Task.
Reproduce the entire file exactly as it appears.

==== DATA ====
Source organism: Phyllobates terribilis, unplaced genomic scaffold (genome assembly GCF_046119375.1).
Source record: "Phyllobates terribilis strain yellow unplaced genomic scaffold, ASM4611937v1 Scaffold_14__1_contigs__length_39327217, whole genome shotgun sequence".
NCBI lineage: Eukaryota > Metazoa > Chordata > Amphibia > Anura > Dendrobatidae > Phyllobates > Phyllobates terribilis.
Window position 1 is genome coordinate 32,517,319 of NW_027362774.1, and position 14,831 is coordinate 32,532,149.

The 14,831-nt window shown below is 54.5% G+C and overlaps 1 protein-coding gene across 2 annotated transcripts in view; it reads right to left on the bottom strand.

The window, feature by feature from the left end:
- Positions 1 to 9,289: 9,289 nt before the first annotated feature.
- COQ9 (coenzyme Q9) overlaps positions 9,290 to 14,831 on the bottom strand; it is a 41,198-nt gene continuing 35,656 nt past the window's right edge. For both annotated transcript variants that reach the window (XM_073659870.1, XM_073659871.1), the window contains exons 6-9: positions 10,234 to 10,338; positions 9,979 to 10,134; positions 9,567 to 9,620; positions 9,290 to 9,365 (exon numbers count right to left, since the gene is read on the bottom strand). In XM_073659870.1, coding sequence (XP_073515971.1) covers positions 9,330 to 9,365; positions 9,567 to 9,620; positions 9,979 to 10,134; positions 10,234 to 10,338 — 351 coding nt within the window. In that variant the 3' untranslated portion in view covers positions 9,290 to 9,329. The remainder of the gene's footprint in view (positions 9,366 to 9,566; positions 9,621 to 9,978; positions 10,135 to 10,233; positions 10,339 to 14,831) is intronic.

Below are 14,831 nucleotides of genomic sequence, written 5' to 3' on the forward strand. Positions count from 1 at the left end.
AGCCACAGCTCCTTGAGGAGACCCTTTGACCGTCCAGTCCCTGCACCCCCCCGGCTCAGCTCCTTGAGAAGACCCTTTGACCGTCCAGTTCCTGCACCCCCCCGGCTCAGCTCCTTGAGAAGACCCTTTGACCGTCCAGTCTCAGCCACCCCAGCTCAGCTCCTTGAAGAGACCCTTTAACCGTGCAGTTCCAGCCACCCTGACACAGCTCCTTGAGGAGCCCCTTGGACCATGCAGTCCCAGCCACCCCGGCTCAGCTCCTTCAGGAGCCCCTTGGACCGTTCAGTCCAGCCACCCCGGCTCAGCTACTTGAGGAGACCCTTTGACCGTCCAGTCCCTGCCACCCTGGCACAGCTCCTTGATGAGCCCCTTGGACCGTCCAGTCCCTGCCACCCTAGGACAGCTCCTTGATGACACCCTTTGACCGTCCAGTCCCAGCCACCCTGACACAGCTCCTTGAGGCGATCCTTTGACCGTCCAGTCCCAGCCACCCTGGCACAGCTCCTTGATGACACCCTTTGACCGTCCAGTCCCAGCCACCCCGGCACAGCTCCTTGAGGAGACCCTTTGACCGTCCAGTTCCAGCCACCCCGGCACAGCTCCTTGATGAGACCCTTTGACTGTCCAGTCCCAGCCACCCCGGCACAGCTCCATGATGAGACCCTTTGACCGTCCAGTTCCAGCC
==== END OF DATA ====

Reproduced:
Source organism: Phyllobates terribilis, unplaced genomic scaffold (genome assembly GCF_046119375.1).
Source record: "Phyllobates terribilis strain yellow unplaced genomic scaffold, ASM4611937v1 Scaffold_14__1_contigs__length_39327217, whole genome shotgun sequence".
NCBI lineage: Eukaryota > Metazoa > Chordata > Amphibia > Anura > Dendrobatidae > Phyllobates > Phyllobates terribilis.
Window position 1 is genome coordinate 32,517,319 of NW_027362774.1, and position 14,831 is coordinate 32,532,149.

The 14,831-nt window shown below is 54.5% G+C and overlaps 1 protein-coding gene across 2 annotated transcripts in view; it reads right to left on the bottom strand.

The window, feature by feature from the left end:
- Positions 1 to 9,289: 9,289 nt before the first annotated feature.
- COQ9 (coenzyme Q9) overlaps positions 9,290 to 14,831 on the bottom strand; it is a 41,198-nt gene continuing 35,656 nt past the window's right edge. For both annotated transcript variants that reach the window (XM_073659870.1, XM_073659871.1), the window contains exons 6-9: positions 10,234 to 10,338; positions 9,979 to 10,134; positions 9,567 to 9,620; positions 9,290 to 9,365 (exon numbers count right to left, since the gene is read on the bottom strand). In XM_073659870.1, coding sequence (XP_073515971.1) covers positions 9,330 to 9,365; positions 9,567 to 9,620; positions 9,979 to 10,134; positions 10,234 to 10,338 — 351 coding nt within the window. In that variant the 3' untranslated portion in view covers positions 9,290 to 9,329. The remainder of the gene's footprint in view (positions 9,366 to 9,566; positions 9,621 to 9,978; positions 10,135 to 10,233; positions 10,339 to 14,831) is intronic.

Below are 14,831 nucleotides of genomic sequence, written 5' to 3' on the forward strand. Positions count from 1 at the left end.
AGCCACAGCTCCTTGAGGAGACCCTTTGACCGTCCAGTCCCTGCACCCCCCCGGCTCAGCTCCTTGAGAAGACCCTTTGACCGTCCAGTTCCTGCACCCCCCCGGCTCAGCTCCTTGAGAAGACCCTTTGACCGTCCAGTCTCAGCCACCCCAGCTCAGCTCCTTGAAGAGACCCTTTAACCGTGCAGTTCCAGCCACCCTGACACAGCTCCTTGAGGAGCCCCTTGGACCATGCAGTCCCAGCCACCCCGGCTCAGCTCCTTCAGGAGCCCCTTGGACCGTTCAGTCCAGCCACCCCGGCTCAGCTACTTGAGGAGACCCTTTGACCGTCCAGTCCCTGCCACCCTGGCACAGCTCCTTGATGAGCCCCTTGGACCGTCCAGTCCCTGCCACCCTAGGACAGCTCCTTGATGACACCCTTTGACCGTCCAGTCCCAGCCACCCTGACACAGCTCCTTGAGGCGATCCTTTGACCGTCCAGTCCCAGCCACCCTGGCACAGCTCCTTGATGACACCCTTTGACCGTCCAGTCCCAGCCACCCCGGCACAGCTCCTTGAGGAGACCCTTTGACCGTCCAGTTCCAGCCACCCCGGCACAGCTCCTTGATGAGACCCTTTGACTGTCCAGTCCCAGCCACCCCGGCACAGCTCCATGATGAGACCCTTTGACCGTCCAGTTCCAGCC